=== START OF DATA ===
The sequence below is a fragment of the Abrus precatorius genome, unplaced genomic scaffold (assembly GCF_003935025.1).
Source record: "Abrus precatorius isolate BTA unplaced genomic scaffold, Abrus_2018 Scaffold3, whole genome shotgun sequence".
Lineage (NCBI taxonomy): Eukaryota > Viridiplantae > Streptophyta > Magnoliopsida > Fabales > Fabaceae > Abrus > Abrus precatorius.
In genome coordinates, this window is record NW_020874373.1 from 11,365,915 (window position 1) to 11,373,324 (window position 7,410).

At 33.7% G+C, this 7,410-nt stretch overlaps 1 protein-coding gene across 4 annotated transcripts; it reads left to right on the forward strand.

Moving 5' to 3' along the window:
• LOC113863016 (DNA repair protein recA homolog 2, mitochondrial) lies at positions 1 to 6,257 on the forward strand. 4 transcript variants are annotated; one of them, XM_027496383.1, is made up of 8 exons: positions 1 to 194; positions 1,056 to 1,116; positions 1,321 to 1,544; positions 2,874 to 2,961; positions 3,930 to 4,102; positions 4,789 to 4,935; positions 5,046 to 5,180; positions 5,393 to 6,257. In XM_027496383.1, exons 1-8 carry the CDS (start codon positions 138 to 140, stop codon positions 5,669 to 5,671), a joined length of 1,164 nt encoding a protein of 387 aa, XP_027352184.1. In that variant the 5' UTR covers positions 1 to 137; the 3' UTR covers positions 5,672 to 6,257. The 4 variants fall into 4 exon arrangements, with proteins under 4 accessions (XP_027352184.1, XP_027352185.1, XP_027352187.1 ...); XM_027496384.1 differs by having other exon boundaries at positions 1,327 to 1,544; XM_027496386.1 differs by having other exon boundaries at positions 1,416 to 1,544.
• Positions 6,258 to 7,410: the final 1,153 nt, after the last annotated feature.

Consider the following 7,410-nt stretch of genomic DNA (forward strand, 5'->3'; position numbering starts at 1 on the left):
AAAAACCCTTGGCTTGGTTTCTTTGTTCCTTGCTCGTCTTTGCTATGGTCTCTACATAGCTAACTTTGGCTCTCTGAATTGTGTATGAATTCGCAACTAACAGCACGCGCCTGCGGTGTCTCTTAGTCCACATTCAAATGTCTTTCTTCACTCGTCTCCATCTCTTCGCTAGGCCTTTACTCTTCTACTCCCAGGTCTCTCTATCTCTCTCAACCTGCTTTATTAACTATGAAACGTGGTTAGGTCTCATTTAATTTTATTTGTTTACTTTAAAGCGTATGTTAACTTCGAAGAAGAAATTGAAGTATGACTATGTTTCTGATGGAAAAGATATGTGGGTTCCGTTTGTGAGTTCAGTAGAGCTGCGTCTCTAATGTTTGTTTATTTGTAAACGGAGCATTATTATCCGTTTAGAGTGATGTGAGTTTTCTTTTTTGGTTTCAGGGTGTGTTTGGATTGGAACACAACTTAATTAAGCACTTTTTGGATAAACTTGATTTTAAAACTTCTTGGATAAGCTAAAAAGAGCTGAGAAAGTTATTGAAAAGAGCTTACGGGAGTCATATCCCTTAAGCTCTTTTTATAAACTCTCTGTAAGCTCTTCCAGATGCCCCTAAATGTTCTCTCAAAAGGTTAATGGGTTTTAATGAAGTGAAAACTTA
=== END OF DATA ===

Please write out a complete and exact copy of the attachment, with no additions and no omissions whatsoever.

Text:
The sequence below is a fragment of the Abrus precatorius genome, unplaced genomic scaffold (assembly GCF_003935025.1).
Source record: "Abrus precatorius isolate BTA unplaced genomic scaffold, Abrus_2018 Scaffold3, whole genome shotgun sequence".
Lineage (NCBI taxonomy): Eukaryota > Viridiplantae > Streptophyta > Magnoliopsida > Fabales > Fabaceae > Abrus > Abrus precatorius.
In genome coordinates, this window is record NW_020874373.1 from 11,365,915 (window position 1) to 11,373,324 (window position 7,410).

At 33.7% G+C, this 7,410-nt stretch overlaps 1 protein-coding gene across 4 annotated transcripts; it reads left to right on the forward strand.

Moving 5' to 3' along the window:
• LOC113863016 (DNA repair protein recA homolog 2, mitochondrial) lies at positions 1 to 6,257 on the forward strand. 4 transcript variants are annotated; one of them, XM_027496383.1, is made up of 8 exons: positions 1 to 194; positions 1,056 to 1,116; positions 1,321 to 1,544; positions 2,874 to 2,961; positions 3,930 to 4,102; positions 4,789 to 4,935; positions 5,046 to 5,180; positions 5,393 to 6,257. In XM_027496383.1, exons 1-8 carry the CDS (start codon positions 138 to 140, stop codon positions 5,669 to 5,671), a joined length of 1,164 nt encoding a protein of 387 aa, XP_027352184.1. In that variant the 5' UTR covers positions 1 to 137; the 3' UTR covers positions 5,672 to 6,257. The 4 variants fall into 4 exon arrangements, with proteins under 4 accessions (XP_027352184.1, XP_027352185.1, XP_027352187.1 ...); XM_027496384.1 differs by having other exon boundaries at positions 1,327 to 1,544; XM_027496386.1 differs by having other exon boundaries at positions 1,416 to 1,544.
• Positions 6,258 to 7,410: the final 1,153 nt, after the last annotated feature.

Consider the following 7,410-nt stretch of genomic DNA (forward strand, 5'->3'; position numbering starts at 1 on the left):
AAAAACCCTTGGCTTGGTTTCTTTGTTCCTTGCTCGTCTTTGCTATGGTCTCTACATAGCTAACTTTGGCTCTCTGAATTGTGTATGAATTCGCAACTAACAGCACGCGCCTGCGGTGTCTCTTAGTCCACATTCAAATGTCTTTCTTCACTCGTCTCCATCTCTTCGCTAGGCCTTTACTCTTCTACTCCCAGGTCTCTCTATCTCTCTCAACCTGCTTTATTAACTATGAAACGTGGTTAGGTCTCATTTAATTTTATTTGTTTACTTTAAAGCGTATGTTAACTTCGAAGAAGAAATTGAAGTATGACTATGTTTCTGATGGAAAAGATATGTGGGTTCCGTTTGTGAGTTCAGTAGAGCTGCGTCTCTAATGTTTGTTTATTTGTAAACGGAGCATTATTATCCGTTTAGAGTGATGTGAGTTTTCTTTTTTGGTTTCAGGGTGTGTTTGGATTGGAACACAACTTAATTAAGCACTTTTTGGATAAACTTGATTTTAAAACTTCTTGGATAAGCTAAAAAGAGCTGAGAAAGTTATTGAAAAGAGCTTACGGGAGTCATATCCCTTAAGCTCTTTTTATAAACTCTCTGTAAGCTCTTCCAGATGCCCCTAAATGTTCTCTCAAAAGGTTAATGGGTTTTAATGAAGTGAAAACTTA